Property renovation may be an attractive alternative to finding and moving into another home.
If you are the owner-occupier looking for more space for your growing family, renovation, a loft conversion or an extension is likely to be a cheaper solution than moving home. And the end result adds at least something to the capital value of your home.
If you are investing in buy to let property, renovation not only increases its capital value but may also boost your rental income. And a previously abandoned property, in need of renovation, is almost certain to be cheaper to buy.
As we explained in our Guide to Renovation in January 2019, however, there is a lot involved in any renovation project – not least of which is the need to keep your insurers fully in the picture.
Why is insurance important?
Your home insurance or buy to let insurance (if you are a landlord) is vital for protection against all manner of risks leading to loss or damage – even to the extent of the loss of the entire building and its contents.
But insurers attach conditions to the cover they provide and are especially concerned about the additional risks to which your property may be exposed while it is unoccupied during any renovation or building work.
For that reason, you need to inform your insurer before starting any renovation work on your property.
If the renovation works are substantial and involve any structural alterations to the property, your current insurers may increase your premiums or even remove the cover for any loss or damage caused by the building works. In the fine print of your insurance documents, you may find the particular clauses that relate to exclusions for any loss or damage resulting from structural alterations to your property.
But, of course, your home or let property continues to need building and contents cover while renovation works are in progress – and this is where purpose-designed renovation insurance steps in. The nature and scope of this standalone renovation insurance cover is described in greater detail on our website.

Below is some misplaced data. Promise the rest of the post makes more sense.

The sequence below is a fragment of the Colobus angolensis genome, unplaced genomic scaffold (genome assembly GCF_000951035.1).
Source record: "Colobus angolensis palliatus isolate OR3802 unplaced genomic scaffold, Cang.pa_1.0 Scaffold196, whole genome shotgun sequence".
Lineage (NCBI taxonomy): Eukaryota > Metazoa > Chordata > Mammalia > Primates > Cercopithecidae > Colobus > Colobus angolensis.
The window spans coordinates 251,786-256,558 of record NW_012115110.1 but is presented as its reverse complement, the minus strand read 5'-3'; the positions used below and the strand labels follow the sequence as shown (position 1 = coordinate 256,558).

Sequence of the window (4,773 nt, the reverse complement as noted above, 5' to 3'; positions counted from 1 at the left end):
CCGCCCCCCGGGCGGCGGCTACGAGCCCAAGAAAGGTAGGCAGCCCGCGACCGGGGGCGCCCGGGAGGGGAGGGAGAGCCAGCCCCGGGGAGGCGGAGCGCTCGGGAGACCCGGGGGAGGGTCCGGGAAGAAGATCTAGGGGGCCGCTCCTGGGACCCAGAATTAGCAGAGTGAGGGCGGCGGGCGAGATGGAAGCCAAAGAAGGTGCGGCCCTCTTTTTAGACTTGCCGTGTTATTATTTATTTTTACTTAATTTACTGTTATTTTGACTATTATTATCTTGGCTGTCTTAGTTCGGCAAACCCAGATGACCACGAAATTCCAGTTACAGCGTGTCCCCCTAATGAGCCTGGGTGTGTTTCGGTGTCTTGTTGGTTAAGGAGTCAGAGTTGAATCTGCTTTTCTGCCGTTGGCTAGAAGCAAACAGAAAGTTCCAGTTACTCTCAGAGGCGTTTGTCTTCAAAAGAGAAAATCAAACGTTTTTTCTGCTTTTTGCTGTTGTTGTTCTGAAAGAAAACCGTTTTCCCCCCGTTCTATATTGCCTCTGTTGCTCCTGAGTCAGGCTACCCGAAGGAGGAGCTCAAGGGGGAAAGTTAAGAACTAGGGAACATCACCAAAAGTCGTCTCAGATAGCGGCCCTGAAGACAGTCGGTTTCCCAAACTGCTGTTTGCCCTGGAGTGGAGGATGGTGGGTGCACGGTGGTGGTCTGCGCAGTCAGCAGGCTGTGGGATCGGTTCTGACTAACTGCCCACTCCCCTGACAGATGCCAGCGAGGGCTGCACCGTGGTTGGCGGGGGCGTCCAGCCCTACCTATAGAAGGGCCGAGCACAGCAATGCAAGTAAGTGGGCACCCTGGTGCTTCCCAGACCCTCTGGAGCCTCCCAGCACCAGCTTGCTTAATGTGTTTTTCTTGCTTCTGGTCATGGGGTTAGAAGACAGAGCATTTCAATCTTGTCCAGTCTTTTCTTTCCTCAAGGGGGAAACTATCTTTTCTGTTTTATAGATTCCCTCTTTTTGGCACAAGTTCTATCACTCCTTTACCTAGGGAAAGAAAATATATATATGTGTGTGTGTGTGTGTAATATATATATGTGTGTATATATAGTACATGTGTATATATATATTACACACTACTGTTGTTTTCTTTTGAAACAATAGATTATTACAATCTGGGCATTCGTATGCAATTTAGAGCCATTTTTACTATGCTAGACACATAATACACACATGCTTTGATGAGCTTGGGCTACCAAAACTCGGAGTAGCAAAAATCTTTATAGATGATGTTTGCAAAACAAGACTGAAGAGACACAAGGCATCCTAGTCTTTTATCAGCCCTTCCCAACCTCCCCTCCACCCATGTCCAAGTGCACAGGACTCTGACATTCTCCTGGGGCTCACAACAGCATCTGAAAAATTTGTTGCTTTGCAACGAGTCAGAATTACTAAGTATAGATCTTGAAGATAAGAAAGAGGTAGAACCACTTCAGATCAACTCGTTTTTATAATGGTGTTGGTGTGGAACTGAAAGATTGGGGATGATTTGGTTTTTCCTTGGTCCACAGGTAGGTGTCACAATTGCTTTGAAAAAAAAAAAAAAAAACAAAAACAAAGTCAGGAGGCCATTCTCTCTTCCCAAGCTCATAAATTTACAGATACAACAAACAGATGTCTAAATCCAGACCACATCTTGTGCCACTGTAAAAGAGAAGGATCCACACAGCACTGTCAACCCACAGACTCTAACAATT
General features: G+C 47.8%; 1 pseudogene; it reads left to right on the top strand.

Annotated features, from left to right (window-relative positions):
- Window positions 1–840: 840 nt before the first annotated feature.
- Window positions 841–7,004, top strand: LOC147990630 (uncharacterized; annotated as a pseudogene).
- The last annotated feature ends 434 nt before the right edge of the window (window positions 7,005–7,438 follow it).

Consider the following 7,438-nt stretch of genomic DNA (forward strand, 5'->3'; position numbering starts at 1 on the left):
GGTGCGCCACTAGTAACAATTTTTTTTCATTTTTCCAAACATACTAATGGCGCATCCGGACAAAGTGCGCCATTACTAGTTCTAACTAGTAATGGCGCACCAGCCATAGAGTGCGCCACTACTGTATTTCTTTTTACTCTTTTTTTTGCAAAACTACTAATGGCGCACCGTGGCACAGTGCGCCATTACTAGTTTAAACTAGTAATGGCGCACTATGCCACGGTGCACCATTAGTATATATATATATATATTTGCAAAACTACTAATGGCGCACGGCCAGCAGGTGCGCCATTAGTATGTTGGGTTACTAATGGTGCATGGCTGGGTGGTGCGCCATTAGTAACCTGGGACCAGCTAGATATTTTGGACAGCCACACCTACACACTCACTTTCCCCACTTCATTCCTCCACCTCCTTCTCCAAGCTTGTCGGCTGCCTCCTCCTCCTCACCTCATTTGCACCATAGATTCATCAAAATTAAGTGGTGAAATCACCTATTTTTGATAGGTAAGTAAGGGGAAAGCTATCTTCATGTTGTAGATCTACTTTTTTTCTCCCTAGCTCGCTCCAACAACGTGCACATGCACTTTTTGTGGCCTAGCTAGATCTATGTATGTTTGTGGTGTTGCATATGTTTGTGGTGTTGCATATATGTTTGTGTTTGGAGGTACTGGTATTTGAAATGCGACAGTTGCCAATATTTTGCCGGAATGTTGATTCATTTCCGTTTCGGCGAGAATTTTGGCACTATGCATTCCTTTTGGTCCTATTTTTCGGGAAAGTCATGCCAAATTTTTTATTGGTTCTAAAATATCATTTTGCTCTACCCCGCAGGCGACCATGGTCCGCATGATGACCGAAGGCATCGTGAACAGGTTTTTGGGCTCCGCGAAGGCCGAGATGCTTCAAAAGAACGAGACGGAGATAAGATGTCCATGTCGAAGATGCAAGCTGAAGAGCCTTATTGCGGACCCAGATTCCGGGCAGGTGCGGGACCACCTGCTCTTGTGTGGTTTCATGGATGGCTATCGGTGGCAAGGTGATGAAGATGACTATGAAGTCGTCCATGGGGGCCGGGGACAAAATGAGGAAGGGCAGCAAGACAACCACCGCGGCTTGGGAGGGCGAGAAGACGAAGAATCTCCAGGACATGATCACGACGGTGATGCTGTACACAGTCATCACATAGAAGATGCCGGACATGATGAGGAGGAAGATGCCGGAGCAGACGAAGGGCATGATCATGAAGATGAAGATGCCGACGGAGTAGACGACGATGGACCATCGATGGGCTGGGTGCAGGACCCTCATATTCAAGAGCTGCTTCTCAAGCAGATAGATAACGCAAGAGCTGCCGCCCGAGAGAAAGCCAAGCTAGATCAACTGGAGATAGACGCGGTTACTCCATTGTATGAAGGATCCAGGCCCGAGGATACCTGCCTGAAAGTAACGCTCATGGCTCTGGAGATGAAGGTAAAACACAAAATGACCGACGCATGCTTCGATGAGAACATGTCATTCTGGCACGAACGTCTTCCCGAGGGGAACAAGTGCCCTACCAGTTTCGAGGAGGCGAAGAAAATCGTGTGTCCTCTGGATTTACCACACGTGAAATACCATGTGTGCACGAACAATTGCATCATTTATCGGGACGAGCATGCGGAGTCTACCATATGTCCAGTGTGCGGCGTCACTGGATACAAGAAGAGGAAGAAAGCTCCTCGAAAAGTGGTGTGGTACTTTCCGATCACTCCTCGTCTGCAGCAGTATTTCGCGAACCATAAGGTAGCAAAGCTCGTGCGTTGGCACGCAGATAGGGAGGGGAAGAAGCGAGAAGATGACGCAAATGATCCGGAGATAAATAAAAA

This ensures that you remain covered for any loss or damage resulting from the alterations that are made to your property and typically extends protection to the additional items likely to remain onsite during the works – machinery, plant, building materials and supplies, for example.
A further peril that is often overlooked is the risk of additional theft, loss or damage by virtue of your property being unoccupied for the duration of any renovation works.
A property that is left empty in this way for longer than a month or so is also likely to suffer a reduction in the scope and level of normal insurance cover (a property can still be classed as empty if there are tradespeople there during the day but no one actually living there). For that reason, renovation insurance typically incorporates an element of unoccupied property insurance to plug the gap.
While websites such as Real Homes may provide a detailed breakdown of the various costs likely to be incurred by different renovation projects, one element you might want to make sure you take into account is the need to keep your insurer fully informed.
The response may help you decide whether or not you also need the security and reassurance of specialist renovation insurance.